The Kid Lit Community is a tight knit group of talented writers, illustrators, publishers, and industry gurus, alike. When one person is successful it isn’t difficult to celebrate that success as if it were our own. Many times, we here at The Writing Barn aren’t just friends with the writers we meet and teach, but fans of them as well. That’s why we’ve created this new blog series entitled ” Success Story Spotlight,” to showcase the achievements of authors who, having studied at The Writing Barn, were able to make their dreams into a reality. by Jessica Hincapie
Success Story Spotlight:
The Right Words
by Christina Soontornvat
This year I sold my first picture book, THE RAMBLE SHAMBLE CHILDREN, to Nancy Paulsen (Nancy Paulsen Books/Penguin). Caldecott honoree Lauren Castillo has just signed on to illustrate! Needless to say, I am over the moon about it all! And none of it would have come about without the Writing Barn.
I took Bethany’s first Picture Book 1 class in the fall of 2013. Even though I had written a middle grade fantasy novel and was already agented when I signed up, I was so nervous about taking the class! Picture books have been a huge part of my life and I have always had enormous respect for the art form. I felt like there was no way I had what it takes to write high caliber picture books. But Bethany was so warm and encouraging. She had us share our goals and our fears, and revealed that she was even more nervous about teaching the class than I was about taking it! That helped to break the ice. In the following weeks, she had us dive right into the craft. We dissected dozens of books to understand structure, pacing, and page turns. Picture books slowly started to seem less mysterious and I gradually started to get more confident.
I wrote the RAMBLE SHAMBLE CHILDREN as an assignment for the course. Bethany and my other classmates critiqued it, helping me to make it better and better each time. But by the time the class ended Bethany and I agreed that the story was missing something. It just wasn’t quite there yet. She could have told me it was ready (because it very nearly was), but instead she advised me to set it aside for a little while until I could find “the heart” of my story. So I did. I put it in a drawer and worked on other things. And then one day, eight months later, I realized what the heart of my story was. I rewrote the ending, sent it to my agent, and within weeks we had the offer from Nancy Paulsen.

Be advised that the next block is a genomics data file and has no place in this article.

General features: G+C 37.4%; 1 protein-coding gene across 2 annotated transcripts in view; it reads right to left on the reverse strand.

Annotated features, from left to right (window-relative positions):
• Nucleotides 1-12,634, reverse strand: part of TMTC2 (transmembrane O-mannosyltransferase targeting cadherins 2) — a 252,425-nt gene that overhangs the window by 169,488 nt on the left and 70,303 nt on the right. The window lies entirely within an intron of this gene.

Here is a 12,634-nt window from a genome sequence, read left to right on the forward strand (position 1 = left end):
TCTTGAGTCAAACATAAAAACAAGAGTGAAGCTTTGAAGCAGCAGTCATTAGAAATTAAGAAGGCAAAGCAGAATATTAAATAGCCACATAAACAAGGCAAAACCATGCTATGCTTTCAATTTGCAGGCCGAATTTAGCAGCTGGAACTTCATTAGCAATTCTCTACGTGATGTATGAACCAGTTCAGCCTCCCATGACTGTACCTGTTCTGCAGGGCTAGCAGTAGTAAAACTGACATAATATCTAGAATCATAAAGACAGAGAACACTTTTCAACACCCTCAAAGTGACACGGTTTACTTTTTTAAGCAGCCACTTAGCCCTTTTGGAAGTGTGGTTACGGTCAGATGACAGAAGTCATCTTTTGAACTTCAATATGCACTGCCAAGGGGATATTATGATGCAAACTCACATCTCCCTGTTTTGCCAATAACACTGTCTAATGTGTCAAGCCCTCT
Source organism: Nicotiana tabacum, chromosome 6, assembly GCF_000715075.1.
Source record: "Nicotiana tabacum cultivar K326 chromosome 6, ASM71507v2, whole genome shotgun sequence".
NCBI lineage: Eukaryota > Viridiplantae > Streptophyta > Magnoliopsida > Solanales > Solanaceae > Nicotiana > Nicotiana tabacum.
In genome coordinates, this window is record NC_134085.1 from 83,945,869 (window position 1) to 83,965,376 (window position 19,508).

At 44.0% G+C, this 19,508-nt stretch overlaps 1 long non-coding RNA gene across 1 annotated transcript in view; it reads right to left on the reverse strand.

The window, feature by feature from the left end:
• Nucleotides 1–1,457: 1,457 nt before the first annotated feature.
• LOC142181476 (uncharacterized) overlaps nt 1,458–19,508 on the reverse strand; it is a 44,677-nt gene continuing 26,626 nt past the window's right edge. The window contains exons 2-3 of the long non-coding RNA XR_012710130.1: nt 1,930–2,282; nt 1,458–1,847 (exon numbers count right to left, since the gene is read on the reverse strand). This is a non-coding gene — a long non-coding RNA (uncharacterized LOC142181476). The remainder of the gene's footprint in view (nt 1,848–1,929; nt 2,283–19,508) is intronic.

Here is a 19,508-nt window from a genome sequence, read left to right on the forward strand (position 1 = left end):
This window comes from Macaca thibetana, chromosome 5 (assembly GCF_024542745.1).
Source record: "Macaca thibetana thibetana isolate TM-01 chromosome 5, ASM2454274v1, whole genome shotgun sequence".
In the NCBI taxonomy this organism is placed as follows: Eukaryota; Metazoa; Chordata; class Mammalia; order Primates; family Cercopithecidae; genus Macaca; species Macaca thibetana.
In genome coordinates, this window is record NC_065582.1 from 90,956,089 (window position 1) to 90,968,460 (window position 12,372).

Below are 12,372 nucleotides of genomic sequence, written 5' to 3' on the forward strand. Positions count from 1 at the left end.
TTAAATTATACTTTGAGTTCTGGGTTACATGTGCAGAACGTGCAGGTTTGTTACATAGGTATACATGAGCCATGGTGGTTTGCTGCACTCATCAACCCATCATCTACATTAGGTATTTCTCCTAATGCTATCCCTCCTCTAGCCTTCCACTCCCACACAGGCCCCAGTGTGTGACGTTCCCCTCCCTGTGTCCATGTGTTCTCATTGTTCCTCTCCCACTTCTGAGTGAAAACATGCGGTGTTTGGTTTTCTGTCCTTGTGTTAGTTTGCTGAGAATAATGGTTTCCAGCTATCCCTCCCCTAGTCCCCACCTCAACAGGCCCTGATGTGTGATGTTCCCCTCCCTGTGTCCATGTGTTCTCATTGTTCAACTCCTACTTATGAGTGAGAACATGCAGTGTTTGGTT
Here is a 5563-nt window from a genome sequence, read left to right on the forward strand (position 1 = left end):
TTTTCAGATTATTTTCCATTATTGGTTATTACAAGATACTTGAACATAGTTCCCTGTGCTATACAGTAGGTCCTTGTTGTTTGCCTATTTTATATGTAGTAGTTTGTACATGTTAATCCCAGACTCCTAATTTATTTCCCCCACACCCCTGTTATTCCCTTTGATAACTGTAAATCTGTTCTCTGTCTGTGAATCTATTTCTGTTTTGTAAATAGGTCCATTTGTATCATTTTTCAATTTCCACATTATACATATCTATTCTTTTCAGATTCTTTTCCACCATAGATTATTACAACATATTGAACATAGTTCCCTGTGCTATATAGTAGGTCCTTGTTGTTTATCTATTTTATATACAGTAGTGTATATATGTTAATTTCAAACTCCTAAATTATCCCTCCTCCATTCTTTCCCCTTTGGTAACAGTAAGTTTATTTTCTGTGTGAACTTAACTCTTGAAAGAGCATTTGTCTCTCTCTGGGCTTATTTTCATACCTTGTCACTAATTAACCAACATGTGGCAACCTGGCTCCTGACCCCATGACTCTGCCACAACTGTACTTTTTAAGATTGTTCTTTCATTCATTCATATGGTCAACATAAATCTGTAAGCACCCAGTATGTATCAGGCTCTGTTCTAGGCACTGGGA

I have gone back to the version I wrote for Bethany’s class and the final one that got the offer. They are almost identical except for the just a few sentences! But I truly believe that taking the time to find the heart of my story is what took it to the next level. If there is one big takeaway that I have learned from that first class, it is to be patient. Not just with the glacially slow process of getting published, but with the craft itself. The right words don’t always come to the surface immediately, but they are there. And they are worth the wait.
Every chance I get I go back to the Barn. This spring I took the Picture Book Intensive, “Past, Present, and Future”. It would take me an entirely separate article to rave about the faculty (Neal Porter! Alexandra Penfold! Betsy Bird!), my fellow students, and the rejuvenating experience of just being at the Barn. And every time I’m there I see an author that I think of as having totally “made it”, but who has come as a student to listen and learn just like I have. That’s the sort of atmosphere of lifelong learning the Writing Barn cultivates. Most of the time writing is a pretty solitary, sluggish pursuit. So it’s wonderful to have the opportunity to be with other writers, learn something new, and open myself up to receive those words I’ve been waiting for.
Christina Soontornvat spent most of her formative years either manning the counter of her parents’ Thai restaurant or loitering around local science museums. After earning degrees in Mechanical Engineering (B.S.) and Science Education (M.S.), she spent the next ten years in the informal science education field as an educator, exhibit developer, and consultant. She still hangs out in museums whenever she can. She began writing fiction soon after her eldest daughter was born. Her and her family travel often to the woods of rural Tennessee, the inspiration for my first novel’s setting. It’s a magical place where, in the right light, you can spot a gaggle of faerie children running barefoot through the trees. Or that might just be her daughters and their cousins, up to their usual mischief. She is a member of the Writers’ League of Texas and the Austin chapter of the Society of Children’s Book Writers and Illustrators. She is represented by Elena Giovinazzo of Pippin Properties.